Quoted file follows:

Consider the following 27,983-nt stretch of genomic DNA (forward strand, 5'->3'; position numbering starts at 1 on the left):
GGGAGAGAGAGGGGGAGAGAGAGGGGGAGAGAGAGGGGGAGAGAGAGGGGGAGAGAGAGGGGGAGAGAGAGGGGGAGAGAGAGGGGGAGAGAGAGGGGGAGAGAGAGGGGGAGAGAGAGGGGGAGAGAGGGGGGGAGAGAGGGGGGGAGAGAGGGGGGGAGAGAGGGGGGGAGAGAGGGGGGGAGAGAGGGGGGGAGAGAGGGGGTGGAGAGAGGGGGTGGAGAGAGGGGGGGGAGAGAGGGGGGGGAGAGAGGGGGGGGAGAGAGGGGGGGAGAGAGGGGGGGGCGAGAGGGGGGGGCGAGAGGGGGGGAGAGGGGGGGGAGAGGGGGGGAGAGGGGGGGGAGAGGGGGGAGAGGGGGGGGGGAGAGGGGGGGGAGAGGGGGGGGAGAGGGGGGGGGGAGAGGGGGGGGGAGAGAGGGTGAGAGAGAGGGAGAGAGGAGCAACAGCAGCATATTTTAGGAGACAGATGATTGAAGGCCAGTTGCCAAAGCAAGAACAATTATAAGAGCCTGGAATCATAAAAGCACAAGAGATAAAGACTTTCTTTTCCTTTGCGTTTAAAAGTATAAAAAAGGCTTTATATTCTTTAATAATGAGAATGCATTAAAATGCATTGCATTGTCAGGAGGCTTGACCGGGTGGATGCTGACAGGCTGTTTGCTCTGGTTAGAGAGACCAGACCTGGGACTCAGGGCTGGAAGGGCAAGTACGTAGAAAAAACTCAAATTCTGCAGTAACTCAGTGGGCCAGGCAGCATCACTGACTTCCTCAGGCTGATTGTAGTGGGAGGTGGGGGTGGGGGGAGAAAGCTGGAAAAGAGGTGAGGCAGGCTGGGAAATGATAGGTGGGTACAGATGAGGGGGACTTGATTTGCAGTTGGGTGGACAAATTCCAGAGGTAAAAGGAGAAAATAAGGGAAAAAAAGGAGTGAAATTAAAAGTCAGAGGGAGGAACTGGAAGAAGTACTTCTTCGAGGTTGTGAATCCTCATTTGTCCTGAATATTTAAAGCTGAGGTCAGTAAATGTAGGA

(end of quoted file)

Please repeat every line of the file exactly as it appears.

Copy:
Consider the following 27,983-nt stretch of genomic DNA (forward strand, 5'->3'; position numbering starts at 1 on the left):
GGGAGAGAGAGGGGGAGAGAGAGGGGGAGAGAGAGGGGGAGAGAGAGGGGGAGAGAGAGGGGGAGAGAGAGGGGGAGAGAGAGGGGGAGAGAGAGGGGGAGAGAGAGGGGGAGAGAGAGGGGGAGAGAGGGGGGGAGAGAGGGGGGGAGAGAGGGGGGGAGAGAGGGGGGGAGAGAGGGGGGGAGAGAGGGGGGGAGAGAGGGGGTGGAGAGAGGGGGTGGAGAGAGGGGGGGGAGAGAGGGGGGGGAGAGAGGGGGGGGAGAGAGGGGGGGAGAGAGGGGGGGGCGAGAGGGGGGGGCGAGAGGGGGGGAGAGGGGGGGGAGAGGGGGGGAGAGGGGGGGGAGAGGGGGGAGAGGGGGGGGGGAGAGGGGGGGGAGAGGGGGGGGAGAGGGGGGGGGGAGAGGGGGGGGGAGAGAGGGTGAGAGAGAGGGAGAGAGGAGCAACAGCAGCATATTTTAGGAGACAGATGATTGAAGGCCAGTTGCCAAAGCAAGAACAATTATAAGAGCCTGGAATCATAAAAGCACAAGAGATAAAGACTTTCTTTTCCTTTGCGTTTAAAAGTATAAAAAAGGCTTTATATTCTTTAATAATGAGAATGCATTAAAATGCATTGCATTGTCAGGAGGCTTGACCGGGTGGATGCTGACAGGCTGTTTGCTCTGGTTAGAGAGACCAGACCTGGGACTCAGGGCTGGAAGGGCAAGTACGTAGAAAAAACTCAAATTCTGCAGTAACTCAGTGGGCCAGGCAGCATCACTGACTTCCTCAGGCTGATTGTAGTGGGAGGTGGGGGTGGGGGGAGAAAGCTGGAAAAGAGGTGAGGCAGGCTGGGAAATGATAGGTGGGTACAGATGAGGGGGACTTGATTTGCAGTTGGGTGGACAAATTCCAGAGGTAAAAGGAGAAAATAAGGGAAAAAAAGGAGTGAAATTAAAAGTCAGAGGGAGGAACTGGAAGAAGTACTTCTTCGAGGTTGTGAATCCTCATTTGTCCTGAATATTTAAAGCTGAGGTCAGTAAATGTAGGA